Setting the Stage

Rising singer uses her background as a child actor 

These are red-letter days for young performer Izzi Hughes.
Portrait by Rachel Pressley

Though she’s barely into her twenties and still in school, Hendersonville native Izzi Hughes is a seasoned performer. Gaining experience in musical theater and acting as a youngster at Flat Rock Playhouse, she first appeared onstage fronting a rock band, Calculated Error, when she was just 10 years old. 

Hughes doesn’t come from a musical family; needless to say, her parents were surprised when they witnessed her rock ’n’ roll debut. “They had never seen me in a rock band-type setting before,” she says. The band’s set featured young Izzi belting out Adele’s 2010 hit “Rolling in the Deep.” She recalls her parents’ reaction: “They were like, ‘Who is this little diva?’ Because I had really taken a lot of the sassiness that I’d learned from acting and kind of put it on stage.”

By age 12, Hughes turned her attentions fully to music. “I decided to put the acting on the back burner,” she says. Encouraged by her parents to learn to play an instrument, she chose guitar. Her reasoning had everything to do with her performance-based focus. “Guitar seemed like an instrument that would lead into me being able to sing with it,” she says. By age 14, Izzi was writing songs. Though she describes herself as primarily a “covers artist” (playing the music of other songwriters), she enjoyed the challenge of songwriting. 

Inspired by a Robert Frost poem, Izzi wrote “Straight Through” when she was still in middle school. Her second composition, “The Jones” — about societal pressure to keep up with those mythical neighbors — followed during her early high-school years. Hughes would eventually travel to Nashville to record both songs in a professional studio.

She says the subject matters of the songs were relevant to her life at the time, but “they could also be relevant to anybody at any age. I tried to take a theme and [write] about things we all [experience],” she says.

But songwriting isn’t a primary endeavor for Hughes, currently a student at Belmont University in Nashville. “I don’t write very frequently, because I don’t have that passion for it when I’m by myself,” she says, noting that she’s looking into co-writing — a popular practice in Music City — in the near future. “My true passion is singing,” she says.

Hughes looks back at a contest win at age 15 as one of the landmarks of her budding career. She entered into a Wild Wing Café “throwdown” competition, one of her first solo voice-and-guitar performances, and while she lost in the competition’s first round, the organizers asked her to return.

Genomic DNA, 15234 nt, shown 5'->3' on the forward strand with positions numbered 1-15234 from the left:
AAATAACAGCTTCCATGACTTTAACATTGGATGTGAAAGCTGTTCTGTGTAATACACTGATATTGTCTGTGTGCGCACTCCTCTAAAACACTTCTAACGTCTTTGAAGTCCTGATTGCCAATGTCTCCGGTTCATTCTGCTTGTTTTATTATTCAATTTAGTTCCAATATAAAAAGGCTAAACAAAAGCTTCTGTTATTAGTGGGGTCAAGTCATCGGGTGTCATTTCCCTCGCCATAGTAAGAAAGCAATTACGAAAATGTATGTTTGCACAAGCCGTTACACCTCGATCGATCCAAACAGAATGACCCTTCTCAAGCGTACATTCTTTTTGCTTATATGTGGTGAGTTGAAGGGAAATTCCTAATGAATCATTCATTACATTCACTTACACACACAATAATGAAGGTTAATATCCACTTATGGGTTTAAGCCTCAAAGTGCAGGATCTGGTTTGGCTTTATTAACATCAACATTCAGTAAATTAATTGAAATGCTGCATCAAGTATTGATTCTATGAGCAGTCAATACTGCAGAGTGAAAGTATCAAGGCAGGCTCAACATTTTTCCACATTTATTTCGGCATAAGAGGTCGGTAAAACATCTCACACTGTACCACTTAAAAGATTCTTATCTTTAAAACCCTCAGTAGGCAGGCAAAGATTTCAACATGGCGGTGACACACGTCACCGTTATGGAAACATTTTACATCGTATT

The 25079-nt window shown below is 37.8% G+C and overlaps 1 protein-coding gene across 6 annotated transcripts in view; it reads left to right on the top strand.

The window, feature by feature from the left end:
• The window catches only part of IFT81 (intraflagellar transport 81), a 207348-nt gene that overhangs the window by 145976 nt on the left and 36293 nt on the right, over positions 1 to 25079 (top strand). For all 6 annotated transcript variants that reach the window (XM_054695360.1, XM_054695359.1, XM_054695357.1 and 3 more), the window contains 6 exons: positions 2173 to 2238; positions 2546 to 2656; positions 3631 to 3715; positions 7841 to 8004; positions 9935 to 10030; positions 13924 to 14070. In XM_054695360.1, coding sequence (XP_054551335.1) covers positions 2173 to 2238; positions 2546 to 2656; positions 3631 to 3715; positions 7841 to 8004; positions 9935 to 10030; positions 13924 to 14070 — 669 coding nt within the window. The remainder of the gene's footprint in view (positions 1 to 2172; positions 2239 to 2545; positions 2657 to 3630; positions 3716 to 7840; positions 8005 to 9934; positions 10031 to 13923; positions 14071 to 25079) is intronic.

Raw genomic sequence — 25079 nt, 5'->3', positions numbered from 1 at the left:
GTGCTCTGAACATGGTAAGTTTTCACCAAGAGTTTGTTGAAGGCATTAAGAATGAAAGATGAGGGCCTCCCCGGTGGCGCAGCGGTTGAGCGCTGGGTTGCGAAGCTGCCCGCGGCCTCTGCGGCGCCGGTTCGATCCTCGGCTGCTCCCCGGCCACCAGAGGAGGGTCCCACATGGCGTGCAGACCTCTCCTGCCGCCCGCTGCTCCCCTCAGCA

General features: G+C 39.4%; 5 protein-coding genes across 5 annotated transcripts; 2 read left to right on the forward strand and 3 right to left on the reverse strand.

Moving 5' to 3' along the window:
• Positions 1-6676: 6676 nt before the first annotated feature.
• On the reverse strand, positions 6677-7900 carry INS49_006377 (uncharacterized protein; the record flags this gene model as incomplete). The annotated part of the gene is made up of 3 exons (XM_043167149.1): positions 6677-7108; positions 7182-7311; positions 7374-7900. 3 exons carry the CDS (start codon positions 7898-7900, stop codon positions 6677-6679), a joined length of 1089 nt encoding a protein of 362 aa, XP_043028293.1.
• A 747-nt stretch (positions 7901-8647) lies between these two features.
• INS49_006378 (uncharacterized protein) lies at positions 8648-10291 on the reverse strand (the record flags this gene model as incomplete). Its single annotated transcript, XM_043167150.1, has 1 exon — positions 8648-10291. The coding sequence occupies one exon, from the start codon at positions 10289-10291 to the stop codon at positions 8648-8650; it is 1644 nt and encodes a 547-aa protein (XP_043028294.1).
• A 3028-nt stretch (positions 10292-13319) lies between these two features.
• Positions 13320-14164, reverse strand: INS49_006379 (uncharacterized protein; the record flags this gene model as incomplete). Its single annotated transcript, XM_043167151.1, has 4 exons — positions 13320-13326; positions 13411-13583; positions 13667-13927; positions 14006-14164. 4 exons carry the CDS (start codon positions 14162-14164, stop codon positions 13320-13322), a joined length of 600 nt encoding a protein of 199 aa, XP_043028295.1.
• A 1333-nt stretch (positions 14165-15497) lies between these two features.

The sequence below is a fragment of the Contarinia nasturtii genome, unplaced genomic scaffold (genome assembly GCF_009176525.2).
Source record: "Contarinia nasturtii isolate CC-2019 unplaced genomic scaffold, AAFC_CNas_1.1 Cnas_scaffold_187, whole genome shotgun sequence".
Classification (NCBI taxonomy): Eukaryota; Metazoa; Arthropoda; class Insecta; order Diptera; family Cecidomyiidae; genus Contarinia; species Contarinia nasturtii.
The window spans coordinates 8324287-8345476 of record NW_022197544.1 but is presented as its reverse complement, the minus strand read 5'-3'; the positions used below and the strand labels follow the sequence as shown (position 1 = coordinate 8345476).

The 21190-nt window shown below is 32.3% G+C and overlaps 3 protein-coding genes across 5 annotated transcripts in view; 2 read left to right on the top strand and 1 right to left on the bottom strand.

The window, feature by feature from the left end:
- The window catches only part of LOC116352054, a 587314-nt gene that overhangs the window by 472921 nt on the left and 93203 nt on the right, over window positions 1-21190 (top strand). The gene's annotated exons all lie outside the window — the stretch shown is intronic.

In a finale performance on that second try, she sang and played one of her original tunes and a cover of Imagine Dragons’ “Radioactive.” Instead of a judges’ panel, “There was an audience vote,” she says, “and I won.”

These days, Hughes approaches music from multiple serious angles: “I’m going into my senior year, studying music business with an emphasis in production.” She acknowledges the go-for-it mindset embodied in the adage “If you really want to succeed as a musician, you can’t have a back-up plan.” But she doesn’t see things that way. 

In one sense, earning a music-business degree is her backup plan. “Because that would [allow me to] be involved in the music industry and make a living and be able to feed myself,” she explains. But there’s more to it than that. The degree will help equip Hughes with a well-rounded approach — important to the modern model of success.

“I’m learning how to market, how to make publishing deals, and about contract law. All of these things are beneficial for myself as a musician, and they’re also beneficial to help [me to help] other musicians.”

Hughes spends most of her time in Nashville these days — “I’m hoping to move there permanently,” she reveals. But her busy schedule allows her to book live engagement back in her Western North Carolina hometown. And even though she has long since left her acting career behind, she continues to draw upon the lessons she learned as a child actor: “I’m a pretty introverted person. … I have my acting background to thank for the stage presence that I do have.”

Izzi Hughes plays Oklawaha Brewing Company from 8-11pm on Saturday, June 5, with Eric Congdon (147 First Ave. East, Hendersonville,; at Point Lookout Vineyards from 2-5pm on Sunday, June 6 (408 Applelola Road, Hendersonville,; at Green River Brew Pub from 8-11pm on Friday, June 11 (26 Church St., Saluda, 828-769-9033); and at The 2nd Act from 6-9pm on Saturday, June 12 (101 East Allen St. Suite 101, Hendersonville, 828-513-0045). For more information, see 

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